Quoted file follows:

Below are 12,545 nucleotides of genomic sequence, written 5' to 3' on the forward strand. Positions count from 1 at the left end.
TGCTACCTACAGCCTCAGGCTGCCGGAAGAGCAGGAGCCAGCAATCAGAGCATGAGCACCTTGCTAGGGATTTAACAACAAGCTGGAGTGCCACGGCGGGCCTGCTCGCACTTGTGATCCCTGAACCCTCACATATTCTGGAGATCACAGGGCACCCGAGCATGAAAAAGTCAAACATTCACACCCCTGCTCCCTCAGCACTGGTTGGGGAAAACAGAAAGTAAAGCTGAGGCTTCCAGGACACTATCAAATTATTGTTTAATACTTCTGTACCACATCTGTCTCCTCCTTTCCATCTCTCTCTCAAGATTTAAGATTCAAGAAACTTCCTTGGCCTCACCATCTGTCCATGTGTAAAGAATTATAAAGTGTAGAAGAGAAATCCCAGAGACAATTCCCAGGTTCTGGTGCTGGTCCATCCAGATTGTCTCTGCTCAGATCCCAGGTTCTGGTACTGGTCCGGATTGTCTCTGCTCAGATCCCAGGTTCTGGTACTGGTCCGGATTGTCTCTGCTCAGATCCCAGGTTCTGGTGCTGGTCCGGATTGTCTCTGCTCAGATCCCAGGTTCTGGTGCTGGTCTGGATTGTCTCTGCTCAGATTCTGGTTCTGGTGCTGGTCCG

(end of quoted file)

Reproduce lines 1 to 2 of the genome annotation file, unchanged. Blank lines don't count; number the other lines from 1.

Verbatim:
Below are 12,545 nucleotides of genomic sequence, written 5' to 3' on the forward strand. Positions count from 1 at the left end.
TGCTACCTACAGCCTCAGGCTGCCGGAAGAGCAGGAGCCAGCAATCAGAGCATGAGCACCTTGCTAGGGATTTAACAACAAGCTGGAGTGCCACGGCGGGCCTGCTCGCACTTGTGATCCCTGAACCCTCACATATTCTGGAGATCACAGGGCACCCGAGCATGAAAAAGTCAAACATTCACACCCCTGCTCCCTCAGCACTGGTTGGGGAAAACAGAAAGTAAAGCTGAGGCTTCCAGGACACTATCAAATTATTGTTTAATACTTCTGTACCACATCTGTCTCCTCCTTTCCATCTCTCTCTCAAGATTTAAGATTCAAGAAACTTCCTTGGCCTCACCATCTGTCCATGTGTAAAGAATTATAAAGTGTAGAAGAGAAATCCCAGAGACAATTCCCAGGTTCTGGTGCTGGTCCATCCAGATTGTCTCTGCTCAGATCCCAGGTTCTGGTACTGGTCCGGATTGTCTCTGCTCAGATCCCAGGTTCTGGTACTGGTCCGGATTGTCTCTGCTCAGATCCCAGGTTCTGGTGCTGGTCCGGATTGTCTCTGCTCAGATCCCAGGTTCTGGTGCTGGTCTGGATTGTCTCTGCTCAGATTCTGGTTCTGGTGCTGGTCCG